With all the books out there propping up women with some kind of prosperity gospel with a feminine flare, of women power, and you can and should do all the things, I was skeptical— even knowing the conservative theology of the authors but most of all, their passion for the gospel. How can you be passionate about the gospel, and passionate about holding up any one sex? Aren’t we all sinners? Are women more worthy than men? What are they trying to say? I was worried that in an effort to build up women, core theological truths would have to be torn down, and I wanted none of that.
There was no way around it. I just had to read it and judge for myself. It took me awhile. I had to take a week or two between each chapter to cry. I had to stop and reach for my Bible as I would check a reference they made as I said “I don’t remember reading that!” Is it true? Is this what it says? For real?
I cried, many times. This wasn’t a book extolling women over men, or saying they were more worthy, or promising some kind of prosperity gospel for women. This was a book about God, and what he thought about women. This was a book that showed me a part of the character of God that I have heard about, but no one showed me using Scriptures in such detail to reveal.
As a daughter of a man who didn’t value women, it made me weep. As the daughter of God, who wondered if there was a place for me in his church, in ministry, I cried. I cried just knowing God better, and seeing how we weren’t just an add-on to his perfect plan, we weren’t in the way, we were part of his plan from the beginning. We aren’t an afterthought.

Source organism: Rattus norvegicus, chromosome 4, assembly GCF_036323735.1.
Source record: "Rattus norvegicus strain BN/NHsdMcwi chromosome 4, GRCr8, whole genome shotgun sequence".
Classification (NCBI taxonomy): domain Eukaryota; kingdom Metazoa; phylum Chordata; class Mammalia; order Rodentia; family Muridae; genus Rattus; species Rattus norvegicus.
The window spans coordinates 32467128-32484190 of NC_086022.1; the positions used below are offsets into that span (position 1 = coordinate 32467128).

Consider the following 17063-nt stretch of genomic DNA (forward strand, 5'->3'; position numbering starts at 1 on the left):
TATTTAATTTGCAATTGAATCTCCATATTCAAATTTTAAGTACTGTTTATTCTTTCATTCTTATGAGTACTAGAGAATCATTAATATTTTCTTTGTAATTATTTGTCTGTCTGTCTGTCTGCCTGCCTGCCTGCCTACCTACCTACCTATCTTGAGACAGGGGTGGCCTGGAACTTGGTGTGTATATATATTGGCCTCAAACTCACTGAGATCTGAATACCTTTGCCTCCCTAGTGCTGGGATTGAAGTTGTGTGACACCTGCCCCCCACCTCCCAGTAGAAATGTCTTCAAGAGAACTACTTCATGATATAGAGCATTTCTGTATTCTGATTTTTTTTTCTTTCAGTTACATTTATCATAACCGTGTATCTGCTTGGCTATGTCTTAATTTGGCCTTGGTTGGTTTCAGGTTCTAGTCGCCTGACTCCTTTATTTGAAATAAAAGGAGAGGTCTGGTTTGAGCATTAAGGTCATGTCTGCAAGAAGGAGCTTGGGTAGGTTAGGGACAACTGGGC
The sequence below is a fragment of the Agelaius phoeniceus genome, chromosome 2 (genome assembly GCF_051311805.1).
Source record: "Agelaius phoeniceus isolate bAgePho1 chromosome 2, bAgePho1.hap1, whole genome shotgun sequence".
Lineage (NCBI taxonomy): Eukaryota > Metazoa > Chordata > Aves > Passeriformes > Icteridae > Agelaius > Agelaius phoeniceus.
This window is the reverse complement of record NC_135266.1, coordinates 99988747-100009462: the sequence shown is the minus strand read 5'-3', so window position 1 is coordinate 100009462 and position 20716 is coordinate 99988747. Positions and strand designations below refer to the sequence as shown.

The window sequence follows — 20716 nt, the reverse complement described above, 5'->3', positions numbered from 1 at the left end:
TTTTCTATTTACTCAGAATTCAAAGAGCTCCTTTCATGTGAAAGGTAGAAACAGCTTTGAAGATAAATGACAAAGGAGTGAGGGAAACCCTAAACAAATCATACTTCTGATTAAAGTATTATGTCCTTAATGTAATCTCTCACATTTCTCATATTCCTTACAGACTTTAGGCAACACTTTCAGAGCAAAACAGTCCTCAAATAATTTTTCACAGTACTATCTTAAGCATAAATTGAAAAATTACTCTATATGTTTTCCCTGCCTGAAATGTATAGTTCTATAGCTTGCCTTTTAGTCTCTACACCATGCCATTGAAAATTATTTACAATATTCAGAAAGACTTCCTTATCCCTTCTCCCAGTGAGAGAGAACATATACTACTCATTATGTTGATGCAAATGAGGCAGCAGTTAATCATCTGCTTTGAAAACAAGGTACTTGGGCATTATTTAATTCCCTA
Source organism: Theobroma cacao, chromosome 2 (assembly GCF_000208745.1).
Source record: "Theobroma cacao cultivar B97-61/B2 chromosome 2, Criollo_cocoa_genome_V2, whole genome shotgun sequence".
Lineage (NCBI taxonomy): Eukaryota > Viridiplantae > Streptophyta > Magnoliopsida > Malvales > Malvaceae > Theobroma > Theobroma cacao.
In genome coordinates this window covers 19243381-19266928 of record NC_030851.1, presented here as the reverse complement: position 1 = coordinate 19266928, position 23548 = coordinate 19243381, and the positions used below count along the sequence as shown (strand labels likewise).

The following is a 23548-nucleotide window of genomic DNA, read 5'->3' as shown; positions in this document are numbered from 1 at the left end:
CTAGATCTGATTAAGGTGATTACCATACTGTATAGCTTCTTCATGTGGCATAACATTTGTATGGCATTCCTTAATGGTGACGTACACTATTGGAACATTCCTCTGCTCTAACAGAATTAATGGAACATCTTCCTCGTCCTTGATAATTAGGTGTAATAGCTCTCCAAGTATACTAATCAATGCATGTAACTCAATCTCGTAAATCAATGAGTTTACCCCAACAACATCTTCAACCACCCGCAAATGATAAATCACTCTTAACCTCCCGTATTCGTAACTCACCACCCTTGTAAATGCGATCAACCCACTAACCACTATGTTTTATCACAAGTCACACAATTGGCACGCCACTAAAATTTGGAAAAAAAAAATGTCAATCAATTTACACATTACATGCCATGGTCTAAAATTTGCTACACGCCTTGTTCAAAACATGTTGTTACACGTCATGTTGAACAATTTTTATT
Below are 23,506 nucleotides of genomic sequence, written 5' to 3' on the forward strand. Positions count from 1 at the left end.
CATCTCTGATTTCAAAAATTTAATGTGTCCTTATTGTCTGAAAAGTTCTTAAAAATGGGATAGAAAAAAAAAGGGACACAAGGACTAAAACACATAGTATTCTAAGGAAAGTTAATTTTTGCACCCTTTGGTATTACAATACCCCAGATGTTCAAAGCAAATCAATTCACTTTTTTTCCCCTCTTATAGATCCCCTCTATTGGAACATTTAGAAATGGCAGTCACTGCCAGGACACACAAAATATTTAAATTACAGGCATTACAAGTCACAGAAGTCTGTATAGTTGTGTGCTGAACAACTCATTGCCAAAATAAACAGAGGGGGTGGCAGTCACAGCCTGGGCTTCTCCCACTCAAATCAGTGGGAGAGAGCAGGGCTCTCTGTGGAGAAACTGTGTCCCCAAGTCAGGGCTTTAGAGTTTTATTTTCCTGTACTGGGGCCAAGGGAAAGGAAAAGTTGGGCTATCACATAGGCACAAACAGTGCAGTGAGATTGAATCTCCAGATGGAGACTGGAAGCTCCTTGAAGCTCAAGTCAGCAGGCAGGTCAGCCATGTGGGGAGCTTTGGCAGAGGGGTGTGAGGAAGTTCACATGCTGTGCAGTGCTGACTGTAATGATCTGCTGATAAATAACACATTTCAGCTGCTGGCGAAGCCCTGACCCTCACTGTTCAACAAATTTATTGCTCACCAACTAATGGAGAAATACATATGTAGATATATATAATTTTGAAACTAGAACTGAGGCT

I was trying to explain to my husband as I was trying to get him to read it, that this book should be ready by everyone, as it’s just in line with the theological paper our denomination presented on women, but it expands on that topic so thoroughly and has such practical thoughts and implications to it.
“Do you feel that our church doesn’t treat women well?” he asked, defensively. “We work hard to intentionally include women in a lot of parts of the service.” I thought about it, and it’s true. I love our church. I love our pastors who have always been so kind and supportive of me. Sure, there’s a rare situation of being overlooked or disregarded by men in our church, but it’s rare.
But it’s not just about my church. You see, I go to a great church, but I have so much baggage, that this book made me cry. I saw things I hadn’t seen before. Men should know the mixed messages women get at various churches, or even from various people of various generations inside their church. We all come to church with baggage, messages about who we are, and not having any understanding of our freedom.
Leaders, husbands, fathers, and brothers should know the baggage that is particular to women. It will help them understand how to love us. This book lays it out so Biblically. (As I’m not in the same denomination of either Elyse or Eric, I didn’t agree with 100% of this book, but I appreciate their high view of scripture, and their commitment to hold fast to the gospel of Christ crucified.)
If you are a women, read this book, as it will be healing. If you are a man, read this book so that you know how to care for the women in your life better–especially if you are shepherding them in any capacity. If you ever wished there was a manual for how to handle women, this is it: or at least an point by point Biblical explanation of how God handles women, and I can’t think of a better place to start.
P.S. As another resource, I have found this video by Jen Wilkin also very helpful in understanding women’s place in the church from a conservative yet freedom-motivated perspective. I encourage men and women alike to watch that as well.